In this post, I’m going to discuss the ins and outs of planting flowers, primarily focusing on planting annuals. I am so excited that it’s spring. We have had such nice weather in Ohio this past winter and spring. I usually do not plant my annuals until after Mother’s Day since our weather changes so much from day to day where I live. I prefer to plant my annuals in flower pots instead of beds. The pops of color are so pretty, and it is easier to water them if they are in pots.
I have used most of my favorite flower pots year after year, and they are holding up just fine. Flowerpots from terra cotta tend to age gracefully, with a pretty patina…. like this one.
I don’t pretend to be an expert on planting flowers, but I usually do some research before buying annuals, and I always look carefully at the hardiness zone (Zone 6 for our area) and the plant tags that tell you whether the plant needs full sun, partial sun, or shade. When visiting a lawn and garden shop in your area, the far majority of the plants for sale will be safe to plant in your garden/flower pots. Just be sure to read the plant tag information. Most experts will tell you to plant in late May in Ohio. Always check the USDA hardiness zone for where you live. If you want to plant earlier than your zone suggests, you will need to watch the weather forecast and cover your plants if there is a frost warning. Gardeners suggest covering with fabric and not plastic. Old sheets work great. If you do cover with plastic, you’ll need to remove the covering shortly after the sun comes up. Most annuals prefer temperatures above 45-50 degrees. Some prefer the temperature to be over 60 degrees.
What colors do you select for planting? This is up to your personal choice, but there are some easy guidelines to follow. Remember…. the color wheel is your friend!!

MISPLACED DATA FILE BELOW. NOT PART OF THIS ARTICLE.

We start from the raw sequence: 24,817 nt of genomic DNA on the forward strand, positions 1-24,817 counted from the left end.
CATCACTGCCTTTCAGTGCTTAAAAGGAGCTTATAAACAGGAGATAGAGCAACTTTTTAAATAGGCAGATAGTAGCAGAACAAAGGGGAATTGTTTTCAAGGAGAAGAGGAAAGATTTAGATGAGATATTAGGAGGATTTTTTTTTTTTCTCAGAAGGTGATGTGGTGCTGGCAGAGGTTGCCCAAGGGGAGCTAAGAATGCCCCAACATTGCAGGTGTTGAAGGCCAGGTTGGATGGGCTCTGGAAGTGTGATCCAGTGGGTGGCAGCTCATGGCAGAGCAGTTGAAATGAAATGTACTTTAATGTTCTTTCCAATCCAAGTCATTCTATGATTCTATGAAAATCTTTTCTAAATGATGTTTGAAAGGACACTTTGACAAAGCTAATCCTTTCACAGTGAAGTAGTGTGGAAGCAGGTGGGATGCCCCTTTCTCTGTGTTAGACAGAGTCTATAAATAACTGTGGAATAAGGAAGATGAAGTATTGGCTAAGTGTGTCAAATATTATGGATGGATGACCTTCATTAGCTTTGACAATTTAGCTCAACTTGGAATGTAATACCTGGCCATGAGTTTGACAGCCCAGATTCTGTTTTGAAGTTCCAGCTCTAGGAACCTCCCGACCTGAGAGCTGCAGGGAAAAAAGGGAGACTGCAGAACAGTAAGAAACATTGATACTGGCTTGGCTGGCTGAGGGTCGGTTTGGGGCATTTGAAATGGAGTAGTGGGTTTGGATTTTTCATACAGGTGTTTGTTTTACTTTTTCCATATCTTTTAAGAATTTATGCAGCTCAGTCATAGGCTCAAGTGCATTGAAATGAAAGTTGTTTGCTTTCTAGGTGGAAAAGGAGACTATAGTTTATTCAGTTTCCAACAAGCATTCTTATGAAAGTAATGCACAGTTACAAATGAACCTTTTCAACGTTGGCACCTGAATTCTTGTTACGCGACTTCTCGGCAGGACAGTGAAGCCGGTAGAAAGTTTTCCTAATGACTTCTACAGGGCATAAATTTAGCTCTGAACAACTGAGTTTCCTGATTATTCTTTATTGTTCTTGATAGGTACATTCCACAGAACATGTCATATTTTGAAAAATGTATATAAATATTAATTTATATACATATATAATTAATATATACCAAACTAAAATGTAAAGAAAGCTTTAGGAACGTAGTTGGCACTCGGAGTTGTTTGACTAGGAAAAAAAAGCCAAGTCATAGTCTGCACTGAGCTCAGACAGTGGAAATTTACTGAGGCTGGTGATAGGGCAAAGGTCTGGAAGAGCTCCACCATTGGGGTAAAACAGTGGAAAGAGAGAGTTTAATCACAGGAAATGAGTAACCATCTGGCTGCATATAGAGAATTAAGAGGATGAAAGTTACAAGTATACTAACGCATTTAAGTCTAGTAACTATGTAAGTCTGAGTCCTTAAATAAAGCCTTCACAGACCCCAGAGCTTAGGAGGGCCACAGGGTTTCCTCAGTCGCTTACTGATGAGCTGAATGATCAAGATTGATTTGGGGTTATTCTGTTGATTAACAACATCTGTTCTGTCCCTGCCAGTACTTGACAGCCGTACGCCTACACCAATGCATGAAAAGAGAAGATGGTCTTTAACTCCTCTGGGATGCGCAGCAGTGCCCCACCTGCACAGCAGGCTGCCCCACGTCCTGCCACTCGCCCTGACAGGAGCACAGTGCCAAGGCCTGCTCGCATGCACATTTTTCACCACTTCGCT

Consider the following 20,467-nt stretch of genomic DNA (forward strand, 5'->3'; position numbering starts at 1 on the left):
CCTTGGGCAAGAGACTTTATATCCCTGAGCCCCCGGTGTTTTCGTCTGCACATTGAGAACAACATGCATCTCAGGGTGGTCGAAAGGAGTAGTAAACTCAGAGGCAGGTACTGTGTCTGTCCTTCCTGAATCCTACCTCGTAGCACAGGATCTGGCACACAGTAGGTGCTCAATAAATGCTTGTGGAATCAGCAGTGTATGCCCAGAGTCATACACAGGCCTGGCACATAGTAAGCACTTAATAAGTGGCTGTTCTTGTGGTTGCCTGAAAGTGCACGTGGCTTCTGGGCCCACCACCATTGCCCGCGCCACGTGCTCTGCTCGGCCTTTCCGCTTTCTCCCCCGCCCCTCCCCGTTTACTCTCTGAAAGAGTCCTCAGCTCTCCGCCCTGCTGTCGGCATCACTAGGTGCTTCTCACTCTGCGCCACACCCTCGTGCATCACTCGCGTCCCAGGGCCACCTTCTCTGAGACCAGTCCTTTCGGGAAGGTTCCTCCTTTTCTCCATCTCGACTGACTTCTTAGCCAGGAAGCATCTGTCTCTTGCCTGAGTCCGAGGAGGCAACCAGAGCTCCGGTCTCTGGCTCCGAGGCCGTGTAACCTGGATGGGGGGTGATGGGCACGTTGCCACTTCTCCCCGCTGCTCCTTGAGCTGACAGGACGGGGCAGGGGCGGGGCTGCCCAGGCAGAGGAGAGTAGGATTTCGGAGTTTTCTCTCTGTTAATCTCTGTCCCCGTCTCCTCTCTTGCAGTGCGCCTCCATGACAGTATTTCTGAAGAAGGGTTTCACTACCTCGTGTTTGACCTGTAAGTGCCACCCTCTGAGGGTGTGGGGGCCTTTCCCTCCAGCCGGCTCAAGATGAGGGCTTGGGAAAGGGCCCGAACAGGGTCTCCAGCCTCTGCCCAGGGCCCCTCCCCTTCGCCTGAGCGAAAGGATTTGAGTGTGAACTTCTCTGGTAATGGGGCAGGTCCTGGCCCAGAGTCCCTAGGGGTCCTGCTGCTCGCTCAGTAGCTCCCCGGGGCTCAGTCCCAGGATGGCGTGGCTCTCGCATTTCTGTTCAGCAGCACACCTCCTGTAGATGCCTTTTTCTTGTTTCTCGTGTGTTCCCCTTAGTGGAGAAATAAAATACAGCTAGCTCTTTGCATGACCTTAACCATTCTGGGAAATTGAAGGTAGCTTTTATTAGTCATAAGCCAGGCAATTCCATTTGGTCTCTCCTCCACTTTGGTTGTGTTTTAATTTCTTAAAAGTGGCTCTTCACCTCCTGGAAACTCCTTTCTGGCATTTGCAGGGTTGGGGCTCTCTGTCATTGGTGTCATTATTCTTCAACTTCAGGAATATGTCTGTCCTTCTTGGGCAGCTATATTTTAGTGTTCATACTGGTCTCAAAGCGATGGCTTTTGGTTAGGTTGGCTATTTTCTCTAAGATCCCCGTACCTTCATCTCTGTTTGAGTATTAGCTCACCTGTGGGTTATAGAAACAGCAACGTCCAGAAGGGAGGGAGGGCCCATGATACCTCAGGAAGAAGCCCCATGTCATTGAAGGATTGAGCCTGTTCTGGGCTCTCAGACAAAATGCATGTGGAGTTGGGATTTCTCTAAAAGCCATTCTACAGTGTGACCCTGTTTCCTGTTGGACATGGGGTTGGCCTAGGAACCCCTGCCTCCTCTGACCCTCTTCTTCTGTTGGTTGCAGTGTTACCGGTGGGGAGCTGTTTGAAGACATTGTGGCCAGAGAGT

There are 3 primary ways to use the color wheel when you are selecting flowers:
Select your plants in colors that are across from one another on the color wheel. Yellow and purple, blue and orange, and red and green all look pleasing to the eye.
Select your plants in colors that are next to one another on the color wheel.
A single color, where you keep all the plants the same color, can be quite impactful. You can also integrate different tones of the same shade.
Be mindful of the height and width your full-grown flowers will be. This information is also on the planting tag. Tier your plants so that the taller plants are in the back and shorter specimens are in the front. I love having some sort of cascading plant, like an ivy, which will grow down the sides of a taller urn flower pot.
You may have read on some Pinterest posts the terms Thriller, Filler, and Spiller. I’m not sure who came up with these awesome terms, but I LOVE it! The Thriller will be the plants that have the most height like a spiky type of plant. The Filler will be the majority of your plants that you plant in the urn, and the Spiller will be the plants that cascade over and down the urn.
Container Garden from Judy’s Cottage Garden
This obviously isn’t my backyard, but oh how I wish it were! This shows how beautifully colors work together and how tiering your plants can be so dramatically beautiful!
White flowers are always beautiful. You can mix white with any color or plant a bed or flowerpot in all white flowers. Gorgeous!
I hope your flower gardens grow beautifully all summer long. Water, fertilize and prune them (pinch back to prevent petunias/annuals from getting leggy and to encourage the production of more blooms) as directed, and you will have gorgeous color that will make you and your family happy for many months throughout summer and into the fall!